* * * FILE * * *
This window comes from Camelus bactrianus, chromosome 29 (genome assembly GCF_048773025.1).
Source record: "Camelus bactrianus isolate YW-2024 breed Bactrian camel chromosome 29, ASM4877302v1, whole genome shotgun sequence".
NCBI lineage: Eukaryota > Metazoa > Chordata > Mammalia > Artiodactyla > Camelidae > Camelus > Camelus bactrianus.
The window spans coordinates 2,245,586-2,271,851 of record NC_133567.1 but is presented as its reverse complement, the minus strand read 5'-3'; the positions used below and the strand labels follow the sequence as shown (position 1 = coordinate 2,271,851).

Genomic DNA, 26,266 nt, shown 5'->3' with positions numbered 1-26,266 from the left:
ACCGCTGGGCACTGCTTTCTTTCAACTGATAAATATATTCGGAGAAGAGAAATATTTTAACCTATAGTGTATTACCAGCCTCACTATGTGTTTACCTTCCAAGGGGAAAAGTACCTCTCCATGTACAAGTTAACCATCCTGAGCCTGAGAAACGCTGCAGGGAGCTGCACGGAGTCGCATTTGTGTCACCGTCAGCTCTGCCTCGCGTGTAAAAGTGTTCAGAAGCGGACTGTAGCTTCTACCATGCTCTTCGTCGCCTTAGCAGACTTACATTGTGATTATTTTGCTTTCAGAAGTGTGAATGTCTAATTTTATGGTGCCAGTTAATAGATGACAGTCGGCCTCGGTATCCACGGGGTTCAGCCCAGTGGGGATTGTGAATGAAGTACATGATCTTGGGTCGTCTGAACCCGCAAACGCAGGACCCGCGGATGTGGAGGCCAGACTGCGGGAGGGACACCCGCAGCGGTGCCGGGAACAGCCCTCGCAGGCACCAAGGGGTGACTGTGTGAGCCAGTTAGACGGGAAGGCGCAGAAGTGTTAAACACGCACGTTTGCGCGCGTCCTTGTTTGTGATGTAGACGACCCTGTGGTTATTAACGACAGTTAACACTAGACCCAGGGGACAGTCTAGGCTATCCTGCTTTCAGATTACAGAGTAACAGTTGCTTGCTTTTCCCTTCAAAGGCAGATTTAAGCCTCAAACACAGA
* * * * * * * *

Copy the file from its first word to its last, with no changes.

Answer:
This window comes from Camelus bactrianus, chromosome 29 (genome assembly GCF_048773025.1).
Source record: "Camelus bactrianus isolate YW-2024 breed Bactrian camel chromosome 29, ASM4877302v1, whole genome shotgun sequence".
NCBI lineage: Eukaryota > Metazoa > Chordata > Mammalia > Artiodactyla > Camelidae > Camelus > Camelus bactrianus.
The window spans coordinates 2,245,586-2,271,851 of record NC_133567.1 but is presented as its reverse complement, the minus strand read 5'-3'; the positions used below and the strand labels follow the sequence as shown (position 1 = coordinate 2,271,851).

Genomic DNA, 26,266 nt, shown 5'->3' with positions numbered 1-26,266 from the left:
ACCGCTGGGCACTGCTTTCTTTCAACTGATAAATATATTCGGAGAAGAGAAATATTTTAACCTATAGTGTATTACCAGCCTCACTATGTGTTTACCTTCCAAGGGGAAAAGTACCTCTCCATGTACAAGTTAACCATCCTGAGCCTGAGAAACGCTGCAGGGAGCTGCACGGAGTCGCATTTGTGTCACCGTCAGCTCTGCCTCGCGTGTAAAAGTGTTCAGAAGCGGACTGTAGCTTCTACCATGCTCTTCGTCGCCTTAGCAGACTTACATTGTGATTATTTTGCTTTCAGAAGTGTGAATGTCTAATTTTATGGTGCCAGTTAATAGATGACAGTCGGCCTCGGTATCCACGGGGTTCAGCCCAGTGGGGATTGTGAATGAAGTACATGATCTTGGGTCGTCTGAACCCGCAAACGCAGGACCCGCGGATGTGGAGGCCAGACTGCGGGAGGGACACCCGCAGCGGTGCCGGGAACAGCCCTCGCAGGCACCAAGGGGTGACTGTGTGAGCCAGTTAGACGGGAAGGCGCAGAAGTGTTAAACACGCACGTTTGCGCGCGTCCTTGTTTGTGATGTAGACGACCCTGTGGTTATTAACGACAGTTAACACTAGACCCAGGGGACAGTCTAGGCTATCCTGCTTTCAGATTACAGAGTAACAGTTGCTTGCTTTTCCCTTCAAAGGCAGATTTAAGCCTCAAACACAGA